You joined the company at the same time, you sit next to each other
and you suspect you’re better at the job than he is. Then one day your
co-worker, looking smug, tells you he’s off. It’s a job at an online
media company. Similar basic salary, but the prospect of great bonuses
and, of course, a foot in the door of a new business with loads of
You congratulate him, but it niggles. If he’s moving on, maybe you
should too. Online is not something that interests you, but it’s
obviously the sector to be in. You stay late and surreptitiously update
your CV, adding ’new media’ to your list of interests.
Deciding that it’s time to move jobs when someone else in the office
leaves is one of the biggest cliches in career management. It is also a
very bad idea - almost on a level with trying to get a job in online
when new technology leaves you cold, or fabricating interests on your
’The industry is littered with people who think they ought to move as a
result of peer pressure,’ says Paul Farrer, senior partner at
recruitment consultant Phee Farrer Jones. ’It’s not a good idea. Have
your own reason.’
According to Farrer, people who work in media sales have particular
You’re all driven, confident, enthusiastic, go-getters. Little surprise
that you’re often in a hurry to go-get the next big job. But it’s
important to bear in mind that shifting from company to company is a
strategy that can be misconstrued by future employers.
’A CV tells an employer about your ability to stick at something,’ says
Hugh Joslin, managing director at Media Contacts. ’We would always
advocate that people stay a given period of time in each job, probably
between 12 and 18 months if they are just starting out.’
Across the board, the advice is the same - don’t be in a hurry to move
on. One reason is that future employers will be reassured by staying
power. ’If someone pitches up who has had eight jobs in eight years I’m
going to worry,’ says Duncan George, managing director of Opus.
’Because unless they’re really experienced it is going to take them
three to four months to really get to know our stations. If they are
likely to leave soon afterwards it’s not going to be worth employing
In addition, the media industry now offers better prospects for young
media sales executives than it did ten or even five years ago. Working
for a TV sales house no longer means simply selling space on ITV. The
growth of satellite and cable and the development of digital and online
may create opportunities to move horizontally within media companies,
rather than worrying about the next vertical move. This applies across
all sectors of the industry.
’When I joined we were a one-section newspaper,’ says Carolyn McCall,
deputy managing director of The Guardian and The Observer. ’There was no
new media, no database marketing, no sponsorship. We were a sales
department and you looked vertically for any progression because that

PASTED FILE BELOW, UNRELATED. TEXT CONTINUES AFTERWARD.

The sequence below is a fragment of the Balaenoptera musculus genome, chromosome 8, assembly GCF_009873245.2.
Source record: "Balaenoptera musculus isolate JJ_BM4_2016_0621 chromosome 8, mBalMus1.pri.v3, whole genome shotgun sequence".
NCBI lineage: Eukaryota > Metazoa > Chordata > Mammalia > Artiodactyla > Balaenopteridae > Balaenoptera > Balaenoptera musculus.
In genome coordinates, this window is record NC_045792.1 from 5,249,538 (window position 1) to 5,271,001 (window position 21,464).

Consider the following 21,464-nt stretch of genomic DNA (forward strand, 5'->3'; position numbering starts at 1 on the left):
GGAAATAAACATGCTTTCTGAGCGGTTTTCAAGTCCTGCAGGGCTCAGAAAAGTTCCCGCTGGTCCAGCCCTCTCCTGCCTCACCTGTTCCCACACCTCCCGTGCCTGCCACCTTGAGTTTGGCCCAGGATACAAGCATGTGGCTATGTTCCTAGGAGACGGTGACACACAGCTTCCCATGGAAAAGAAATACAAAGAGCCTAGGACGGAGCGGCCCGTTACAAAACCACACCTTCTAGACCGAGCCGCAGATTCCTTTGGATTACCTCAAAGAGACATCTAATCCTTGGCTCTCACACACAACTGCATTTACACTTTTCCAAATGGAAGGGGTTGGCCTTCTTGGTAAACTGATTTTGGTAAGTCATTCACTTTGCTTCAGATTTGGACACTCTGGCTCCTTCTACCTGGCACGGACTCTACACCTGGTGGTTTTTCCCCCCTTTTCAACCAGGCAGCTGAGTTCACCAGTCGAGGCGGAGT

was the way you were going to learn. Now it’s not only vertical moves
that can stretch or benefit you.’
Given this, it is not surprising that many of the bigger media companies
now put considerable effort into persuading their young recruits to stay
put. Flextech, for instance, builds this into its training scheme. ’We
hope it gives people both the skills to do the job they are paid to do,
but also reveals areas of the business not core to their ability. This
gives them the opportunity to think about things they might do with
Flextech in the future,’ says Tony Wheble, senior vice-president, sales
and commercial affairs.
Training can be an incentive to stay with a company. This is certainly
the experience of Granada Media Sales, which recently finished an
18-month training programme for its sales executives. ’When we look at
the period June 1998 to June 1999 we have very little staff turnover. At
the sales executive level at least, we put that down to our training
programme. It seemed to keep people in their seats,’ says resources
director Edwina Kenny.
In addition, Granada now produces a book, Your Career in Granada Media,
which gives people the chance to research opportunities within the
It also provides a self-assessment guide which can help to plan a career
Such initiatives are becoming more and more common. It’s clearly a good
idea to ensure that you have explored all the options before you decide
to move on.
’With 200 people working for me I can’t be expected to pick up on all
their inner hopes and dreams,’ says Kathryn Jacob, sales director at
Virgin Radio. ’So ask your existing company first if you want to do
something different. If it isn’t possible, then think where you are
going to go to get what you want.’
One recruitment consultant listed some of the reasons why people on her
books were looking for a new job. These included money - a low basic and
unrealistic targets - promises not kept by employers, not being